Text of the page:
Posted June 28, 2014
Friday, June 27, 2014

Friday, June 27

Numbers 20:1–13; Psalm 130; Romans 5:12–21; Matthew 20:29–34

We step over instructions for the priests, including the portion of sacrifices that is to be theirs as a means of support, as well as the instructions concerning the sacrifice of a red heifer, as a means of a purification offering. Today, the wandering stops for a time in the Wilderness of Zin, at Kadesh where Moses’ older sister Miriam dies and is buried. Though the wandering stops, the complaining does not. This time the issue is water. Failing to recognize God’s lead in their travels, they again blame Moses and say it would have been better had they died with their brothers at the Tent of the Meeting. Moses and Aaron withdraw and return to the Tent where the Lord appears (“the glory of the Lord” being a pious way of saying “God appeared.”) Again, God will demonstrate his power and ability to care for the people through his chosen leaders, Moses and Aaron. They are instructed to assemble the people before a rock and command it to bring forth water. Moses and Aaron do so, saying “Listen, you rebels, shall we bring water for you out of this rock?” Scholars debate whether Moses is claiming that he and Aaron will bring water forth from the rock, or if he is asking a rhetorical question, whose answer is “No.” Moses then takes the staff, and rather than speak to the rock as God had commanded, Moses becomes a bit more dramatic and decides to strike it with his staff, twice! Water does come forth, as promised, and all the people and their cattle are refreshed. But the Lord says to Moses and Arron that their failure to trust God in this case means that they, too, will be denied entrance into the promise land. And so, the place is named, “Meribah,” which means to quarrel. Though this appears to be a parallel story to the one in Exodus 17:-17, here Gods’ charge to Moses is different: he is to command water from the rock rather than strike it. And here we have the first act of faithlessness on Moses’ part, which becomes the rationale for him and Aaron dying in the wilderness with the rest of the faithless generation.

Psalm 130 is a classic lament for those living “in the depths” of life, whether physical or emotional, waiting on God to come and save. Notice that it is also a “psalm of ascent.” It is being used by a pilgrim who has come to the temple in Jerusalem to worship God in the midst of despair. Out of the depths he has been crying to the Lord with no response. Now he pleads again for the Lord to hear his voice and supplication. Notice that the psalmist has moved beyond self-recrimination. This is about more than personal sin. The pit is not God’s punishment, for if God counted sin and thus punished, who would stand? No one! No; with God there is always forgiveness. And so, the psalmist continues to hold tenaciously to God’s word and wait and watch with an intensity that exceeds that of the watchmen waiting for the morning. The psalmist knows that when God comes, it will be with steadfast love, healing and redemption. He prays, “Come, Lord; redeem all Israel!” This is a prayer for all who wrestle with depression, all with chronic or terminal illness and for any who find themselves in the pit of life for whatever reason.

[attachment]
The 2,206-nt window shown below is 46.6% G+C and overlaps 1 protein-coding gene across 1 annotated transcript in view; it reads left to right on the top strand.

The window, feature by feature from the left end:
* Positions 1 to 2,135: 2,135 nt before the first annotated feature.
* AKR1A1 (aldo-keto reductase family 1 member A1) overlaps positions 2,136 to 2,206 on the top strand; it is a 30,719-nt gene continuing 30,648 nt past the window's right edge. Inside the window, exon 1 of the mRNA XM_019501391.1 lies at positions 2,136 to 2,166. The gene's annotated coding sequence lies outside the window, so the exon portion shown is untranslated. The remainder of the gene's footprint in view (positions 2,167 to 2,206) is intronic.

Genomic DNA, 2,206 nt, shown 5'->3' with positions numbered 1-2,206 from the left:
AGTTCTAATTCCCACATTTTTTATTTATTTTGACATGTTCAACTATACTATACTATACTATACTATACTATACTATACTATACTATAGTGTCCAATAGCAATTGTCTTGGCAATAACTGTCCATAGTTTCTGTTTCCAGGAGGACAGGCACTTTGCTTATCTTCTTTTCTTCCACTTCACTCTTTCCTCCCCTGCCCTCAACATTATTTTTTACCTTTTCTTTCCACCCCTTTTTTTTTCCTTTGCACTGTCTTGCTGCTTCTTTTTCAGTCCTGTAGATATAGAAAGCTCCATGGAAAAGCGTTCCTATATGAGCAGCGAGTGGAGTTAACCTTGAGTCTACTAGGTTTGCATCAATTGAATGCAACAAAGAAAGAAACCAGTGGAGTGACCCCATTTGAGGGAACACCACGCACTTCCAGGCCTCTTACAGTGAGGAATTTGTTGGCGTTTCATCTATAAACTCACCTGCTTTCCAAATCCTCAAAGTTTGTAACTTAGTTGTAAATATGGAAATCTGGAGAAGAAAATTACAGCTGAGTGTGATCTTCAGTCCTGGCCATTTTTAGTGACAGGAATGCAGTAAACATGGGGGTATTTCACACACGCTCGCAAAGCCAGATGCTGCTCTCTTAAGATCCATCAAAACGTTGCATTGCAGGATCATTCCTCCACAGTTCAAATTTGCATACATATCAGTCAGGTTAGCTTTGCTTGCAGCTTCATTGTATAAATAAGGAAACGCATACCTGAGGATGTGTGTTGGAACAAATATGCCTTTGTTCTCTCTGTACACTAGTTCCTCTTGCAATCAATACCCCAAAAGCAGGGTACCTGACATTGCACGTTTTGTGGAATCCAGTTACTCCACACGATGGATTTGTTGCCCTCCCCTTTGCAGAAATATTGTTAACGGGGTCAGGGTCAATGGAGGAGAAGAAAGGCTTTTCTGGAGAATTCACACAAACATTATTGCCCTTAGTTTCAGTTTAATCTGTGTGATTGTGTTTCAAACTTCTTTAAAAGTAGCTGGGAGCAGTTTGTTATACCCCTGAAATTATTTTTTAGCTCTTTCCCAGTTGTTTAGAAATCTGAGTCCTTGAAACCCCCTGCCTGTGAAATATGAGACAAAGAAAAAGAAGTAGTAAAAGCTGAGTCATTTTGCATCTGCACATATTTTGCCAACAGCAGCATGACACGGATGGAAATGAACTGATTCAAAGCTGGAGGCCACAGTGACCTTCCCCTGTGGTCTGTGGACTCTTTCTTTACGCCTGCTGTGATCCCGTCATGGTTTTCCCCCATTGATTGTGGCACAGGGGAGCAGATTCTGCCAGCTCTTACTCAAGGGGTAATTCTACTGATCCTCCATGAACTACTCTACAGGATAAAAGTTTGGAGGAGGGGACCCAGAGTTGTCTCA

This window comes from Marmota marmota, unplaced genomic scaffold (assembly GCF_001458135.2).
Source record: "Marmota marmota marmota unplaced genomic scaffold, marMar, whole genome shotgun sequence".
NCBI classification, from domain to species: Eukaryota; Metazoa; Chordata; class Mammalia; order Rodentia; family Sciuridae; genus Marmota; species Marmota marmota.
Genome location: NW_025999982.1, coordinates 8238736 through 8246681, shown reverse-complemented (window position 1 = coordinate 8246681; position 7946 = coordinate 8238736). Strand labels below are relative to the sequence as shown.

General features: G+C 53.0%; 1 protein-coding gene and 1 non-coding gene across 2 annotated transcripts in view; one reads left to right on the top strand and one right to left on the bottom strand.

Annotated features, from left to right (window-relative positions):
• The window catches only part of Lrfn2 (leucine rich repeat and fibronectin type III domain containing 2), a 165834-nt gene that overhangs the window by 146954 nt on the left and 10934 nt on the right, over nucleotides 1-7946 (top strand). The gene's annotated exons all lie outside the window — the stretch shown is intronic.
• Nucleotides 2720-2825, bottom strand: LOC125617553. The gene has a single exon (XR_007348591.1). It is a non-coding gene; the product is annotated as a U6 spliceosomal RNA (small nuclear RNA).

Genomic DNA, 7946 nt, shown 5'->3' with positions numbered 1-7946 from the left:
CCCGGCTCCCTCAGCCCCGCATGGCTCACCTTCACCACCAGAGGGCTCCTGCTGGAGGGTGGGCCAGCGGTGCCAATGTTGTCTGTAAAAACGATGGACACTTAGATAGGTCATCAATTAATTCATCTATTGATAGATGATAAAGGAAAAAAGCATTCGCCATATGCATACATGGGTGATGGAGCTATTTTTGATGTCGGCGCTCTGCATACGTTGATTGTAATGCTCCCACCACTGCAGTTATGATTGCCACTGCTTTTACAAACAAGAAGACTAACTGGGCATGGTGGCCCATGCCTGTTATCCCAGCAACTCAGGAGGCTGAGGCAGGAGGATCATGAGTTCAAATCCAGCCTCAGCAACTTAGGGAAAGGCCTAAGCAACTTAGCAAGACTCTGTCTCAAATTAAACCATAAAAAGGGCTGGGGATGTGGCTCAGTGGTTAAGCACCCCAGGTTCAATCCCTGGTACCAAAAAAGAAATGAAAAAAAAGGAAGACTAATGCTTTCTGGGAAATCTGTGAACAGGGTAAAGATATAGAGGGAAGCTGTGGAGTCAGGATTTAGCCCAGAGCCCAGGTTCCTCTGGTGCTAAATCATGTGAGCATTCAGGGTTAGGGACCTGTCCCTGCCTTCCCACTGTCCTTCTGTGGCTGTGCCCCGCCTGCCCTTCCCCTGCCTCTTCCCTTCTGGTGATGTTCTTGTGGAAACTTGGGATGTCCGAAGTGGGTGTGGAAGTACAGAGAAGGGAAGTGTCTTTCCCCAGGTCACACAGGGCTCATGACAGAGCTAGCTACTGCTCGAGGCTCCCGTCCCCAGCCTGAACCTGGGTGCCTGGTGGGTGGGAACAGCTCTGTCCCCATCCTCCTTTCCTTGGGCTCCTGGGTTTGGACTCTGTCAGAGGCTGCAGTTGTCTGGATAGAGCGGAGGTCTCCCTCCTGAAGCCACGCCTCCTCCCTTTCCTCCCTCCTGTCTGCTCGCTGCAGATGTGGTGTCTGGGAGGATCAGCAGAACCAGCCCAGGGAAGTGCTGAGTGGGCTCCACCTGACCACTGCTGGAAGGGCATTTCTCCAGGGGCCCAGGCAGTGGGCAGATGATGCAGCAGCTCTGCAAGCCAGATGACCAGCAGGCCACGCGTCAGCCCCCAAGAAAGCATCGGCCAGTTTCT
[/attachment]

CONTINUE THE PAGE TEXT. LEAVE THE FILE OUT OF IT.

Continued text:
Sin entered life through Adam’s deliberate disobedience and brought with it death for everyone, whether with or without the Law and whether their sin was deliberate or inadvertent. Death reigned in life for everyone. But now, grace, justification and life have entered the scene through the obedience of one man—Jesus Christ. And the free gift of his work, though for everyone, is even much more than that of Adam, for it has power to redeem all from sin and death. Paul has set up the Adam/Christ typology in parallel, to show that both come from willful action—Adam’s disobedience and Christ’s obedience—and both have consequences, one death and one life. But, that is where the parallel ends, for the grace that has emerged out of Christ’s obedience is “much more” than the sin that has come from Adam’s disobedience, and that grace leads to “justification and life for all.” What God has done in Christ, God has done for all so that God’s grace may abound.